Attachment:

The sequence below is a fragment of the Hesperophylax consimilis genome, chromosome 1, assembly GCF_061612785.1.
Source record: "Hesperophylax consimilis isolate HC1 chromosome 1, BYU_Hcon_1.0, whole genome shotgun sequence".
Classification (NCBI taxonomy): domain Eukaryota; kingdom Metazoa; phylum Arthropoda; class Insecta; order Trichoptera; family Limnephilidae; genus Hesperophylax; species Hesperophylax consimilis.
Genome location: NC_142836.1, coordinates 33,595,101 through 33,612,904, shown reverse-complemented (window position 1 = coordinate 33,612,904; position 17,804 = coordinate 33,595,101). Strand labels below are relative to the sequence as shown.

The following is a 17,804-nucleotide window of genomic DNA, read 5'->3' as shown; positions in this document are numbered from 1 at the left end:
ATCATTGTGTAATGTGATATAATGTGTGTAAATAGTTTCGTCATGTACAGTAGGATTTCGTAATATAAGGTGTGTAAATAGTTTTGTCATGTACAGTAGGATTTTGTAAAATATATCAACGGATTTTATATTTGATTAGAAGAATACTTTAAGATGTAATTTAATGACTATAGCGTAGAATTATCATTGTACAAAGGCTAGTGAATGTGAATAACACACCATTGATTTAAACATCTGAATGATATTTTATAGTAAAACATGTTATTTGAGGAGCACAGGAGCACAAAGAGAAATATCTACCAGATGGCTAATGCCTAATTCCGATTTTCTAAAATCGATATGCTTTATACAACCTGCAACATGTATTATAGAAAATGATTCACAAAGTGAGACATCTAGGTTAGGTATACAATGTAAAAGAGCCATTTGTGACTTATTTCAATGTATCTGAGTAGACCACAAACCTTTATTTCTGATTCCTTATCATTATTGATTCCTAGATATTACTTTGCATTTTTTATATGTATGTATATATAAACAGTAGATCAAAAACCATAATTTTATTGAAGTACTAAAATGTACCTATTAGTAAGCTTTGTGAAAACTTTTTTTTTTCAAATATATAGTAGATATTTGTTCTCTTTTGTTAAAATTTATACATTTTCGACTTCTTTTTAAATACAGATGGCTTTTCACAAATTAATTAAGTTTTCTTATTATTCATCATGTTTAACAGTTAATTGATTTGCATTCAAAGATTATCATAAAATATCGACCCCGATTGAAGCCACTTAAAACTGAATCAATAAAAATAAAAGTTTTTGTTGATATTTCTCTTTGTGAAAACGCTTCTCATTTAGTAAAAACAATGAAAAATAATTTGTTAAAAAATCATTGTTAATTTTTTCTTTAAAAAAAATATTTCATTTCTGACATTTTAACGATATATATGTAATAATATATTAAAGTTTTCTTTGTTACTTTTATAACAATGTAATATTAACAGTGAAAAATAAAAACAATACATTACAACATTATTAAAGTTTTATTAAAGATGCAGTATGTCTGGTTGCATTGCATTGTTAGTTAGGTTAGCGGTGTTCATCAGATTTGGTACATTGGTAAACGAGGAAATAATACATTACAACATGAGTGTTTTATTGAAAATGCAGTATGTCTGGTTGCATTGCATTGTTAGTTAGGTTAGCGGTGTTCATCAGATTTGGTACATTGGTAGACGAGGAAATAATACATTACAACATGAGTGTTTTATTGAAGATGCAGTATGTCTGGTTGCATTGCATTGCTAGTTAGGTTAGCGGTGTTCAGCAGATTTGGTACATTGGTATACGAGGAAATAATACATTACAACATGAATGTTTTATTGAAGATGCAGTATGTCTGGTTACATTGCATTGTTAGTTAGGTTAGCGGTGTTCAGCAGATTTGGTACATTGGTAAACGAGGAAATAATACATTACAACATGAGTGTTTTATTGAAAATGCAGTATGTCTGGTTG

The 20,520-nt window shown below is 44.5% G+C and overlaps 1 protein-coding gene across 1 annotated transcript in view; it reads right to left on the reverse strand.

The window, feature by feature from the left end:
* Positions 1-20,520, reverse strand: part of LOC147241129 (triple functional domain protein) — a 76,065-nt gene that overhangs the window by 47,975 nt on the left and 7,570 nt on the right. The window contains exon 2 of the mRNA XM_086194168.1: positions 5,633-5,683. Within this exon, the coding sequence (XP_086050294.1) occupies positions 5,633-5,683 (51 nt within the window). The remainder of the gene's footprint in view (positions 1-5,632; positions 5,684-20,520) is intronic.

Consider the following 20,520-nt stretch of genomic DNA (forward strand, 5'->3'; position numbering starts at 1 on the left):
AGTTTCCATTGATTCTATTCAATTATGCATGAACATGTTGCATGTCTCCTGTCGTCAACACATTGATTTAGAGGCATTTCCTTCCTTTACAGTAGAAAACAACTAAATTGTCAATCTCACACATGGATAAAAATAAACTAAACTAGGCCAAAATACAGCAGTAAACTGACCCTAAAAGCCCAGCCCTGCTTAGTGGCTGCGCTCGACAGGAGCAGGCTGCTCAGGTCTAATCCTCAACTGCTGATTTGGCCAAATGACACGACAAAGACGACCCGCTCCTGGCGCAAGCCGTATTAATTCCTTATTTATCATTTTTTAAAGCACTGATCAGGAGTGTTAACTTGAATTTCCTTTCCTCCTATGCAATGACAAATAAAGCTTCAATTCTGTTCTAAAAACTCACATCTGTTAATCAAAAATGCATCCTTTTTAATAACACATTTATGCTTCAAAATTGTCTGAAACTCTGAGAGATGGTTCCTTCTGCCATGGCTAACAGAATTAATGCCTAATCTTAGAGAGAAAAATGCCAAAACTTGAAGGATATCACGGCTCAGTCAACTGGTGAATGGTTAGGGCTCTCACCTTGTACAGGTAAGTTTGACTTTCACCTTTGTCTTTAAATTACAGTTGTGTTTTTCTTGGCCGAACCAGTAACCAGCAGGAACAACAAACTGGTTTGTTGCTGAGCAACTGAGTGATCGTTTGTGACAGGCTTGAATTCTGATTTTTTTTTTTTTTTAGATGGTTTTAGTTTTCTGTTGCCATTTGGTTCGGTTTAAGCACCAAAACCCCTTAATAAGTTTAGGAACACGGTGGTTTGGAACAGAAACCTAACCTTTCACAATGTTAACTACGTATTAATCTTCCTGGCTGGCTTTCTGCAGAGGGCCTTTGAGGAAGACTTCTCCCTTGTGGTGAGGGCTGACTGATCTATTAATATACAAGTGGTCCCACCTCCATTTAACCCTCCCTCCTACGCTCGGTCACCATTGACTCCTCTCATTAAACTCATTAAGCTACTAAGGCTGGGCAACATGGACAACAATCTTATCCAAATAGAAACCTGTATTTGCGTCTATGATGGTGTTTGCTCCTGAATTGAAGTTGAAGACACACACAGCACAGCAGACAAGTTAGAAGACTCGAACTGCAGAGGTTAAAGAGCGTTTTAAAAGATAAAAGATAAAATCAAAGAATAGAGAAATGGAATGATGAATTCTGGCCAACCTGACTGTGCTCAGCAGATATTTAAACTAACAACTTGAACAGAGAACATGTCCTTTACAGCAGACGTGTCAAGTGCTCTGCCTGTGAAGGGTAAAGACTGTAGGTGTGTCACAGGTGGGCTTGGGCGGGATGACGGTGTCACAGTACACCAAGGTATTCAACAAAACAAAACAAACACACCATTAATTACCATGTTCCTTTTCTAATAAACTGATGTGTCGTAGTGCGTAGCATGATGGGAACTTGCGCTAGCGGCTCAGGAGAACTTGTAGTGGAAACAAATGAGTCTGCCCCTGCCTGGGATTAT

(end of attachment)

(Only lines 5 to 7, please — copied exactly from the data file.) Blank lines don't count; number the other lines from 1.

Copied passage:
The following is a 17,804-nucleotide window of genomic DNA, read 5'->3' as shown; positions in this document are numbered from 1 at the left end:
ATCATTGTGTAATGTGATATAATGTGTGTAAATAGTTTCGTCATGTACAGTAGGATTTCGTAATATAAGGTGTGTAAATAGTTTTGTCATGTACAGTAGGATTTTGTAAAATATATCAACGGATTTTATATTTGATTAGAAGAATACTTTAAGATGTAATTTAATGACTATAGCGTAGAATTATCATTGTACAAAGGCTAGTGAATGTGAATAACACACCATTGATTTAAACATCTGAATGATATTTTATAGTAAAACATGTTATTTGAGGAGCACAGGAGCACAAAGAGAAATATCTACCAGATGGCTAATGCCTAATTCCGATTTTCTAAAATCGATATGCTTTATACAACCTGCAACATGTATTATAGAAAATGATTCACAAAGTGAGACATCTAGGTTAGGTATACAATGTAAAAGAGCCATTTGTGACTTATTTCAATGTATCTGAGTAGACCACAAACCTTTATTTCTGATTCCTTATCATTATTGATTCCTAGATATTACTTTGCATTTTTTATATGTATGTATATATAAACAGTAGATCAAAAACCATAATTTTATTGAAGTACTAAAATGTACCTATTAGTAAGCTTTGTGAAAACTTTTTTTTTTCAAATATATAGTAGATATTTGTTCTCTTTTGTTAAAATTTATACATTTTCGACTTCTTTTTAAATACAGATGGCTTTTCACAAATTAATTAAGTTTTCTTATTATTCATCATGTTTAACAGTTAATTGATTTGCATTCAAAGATTATCATAAAATATCGACCCCGATTGAAGCCACTTAAAACTGAATCAATAAAAATAAAAGTTTTTGTTGATATTTCTCTTTGTGAAAACGCTTCTCATTTAGTAAAAACAATGAAAAATAATTTGTTAAAAAATCATTGTTAATTTTTTCTTTAAAAAAAATATTTCATTTCTGACATTTTAACGATATATATGTAATAATATATTAAAGTTTTCTTTGTTACTTTTATAACAATGTAATATTAACAGTGAAAAATAAAAACAATACATTACAACATTATTAAAGTTTTATTAAAGATGCAGTATGTCTGGTTGCATTGCATTGTTAGTTAGGTTAGCGGTGTTCATCAGATTTGGTACATTGGTAAACGAGGAAATAATACATTACAACATGAGTGTTTTATTGAAAATGCAGTATGTCTGGTTGCATTGCATTGTTAGTTAGGTTAGCGGTGTTCATCAGATTTGGTACATTGGTAGACGAGGAAATAATACATTACAACATGAGTGTTTTATTGAAGATGCAGTATGTCTGGTTGCATTGCATTGCTAGTTAGGTTAGCGGTGTTCAGCAGATTTGGTACATTGGTATACGAGGAAATAATACATTACAACATGAATGTTTTATTGAAGATGCAGTATGTCTGGTTACATTGCATTGTTAGTTAGGTTAGCGGTGTTCAGCAGATTTGGTACATTGGTAAACGAGGAAATAATACATTACAACATGAGTGTTTTATTGAAAATGCAGTATGTCTGGTTG

The 20,520-nt window shown below is 44.5% G+C and overlaps 1 protein-coding gene across 1 annotated transcript in view; it reads right to left on the reverse strand.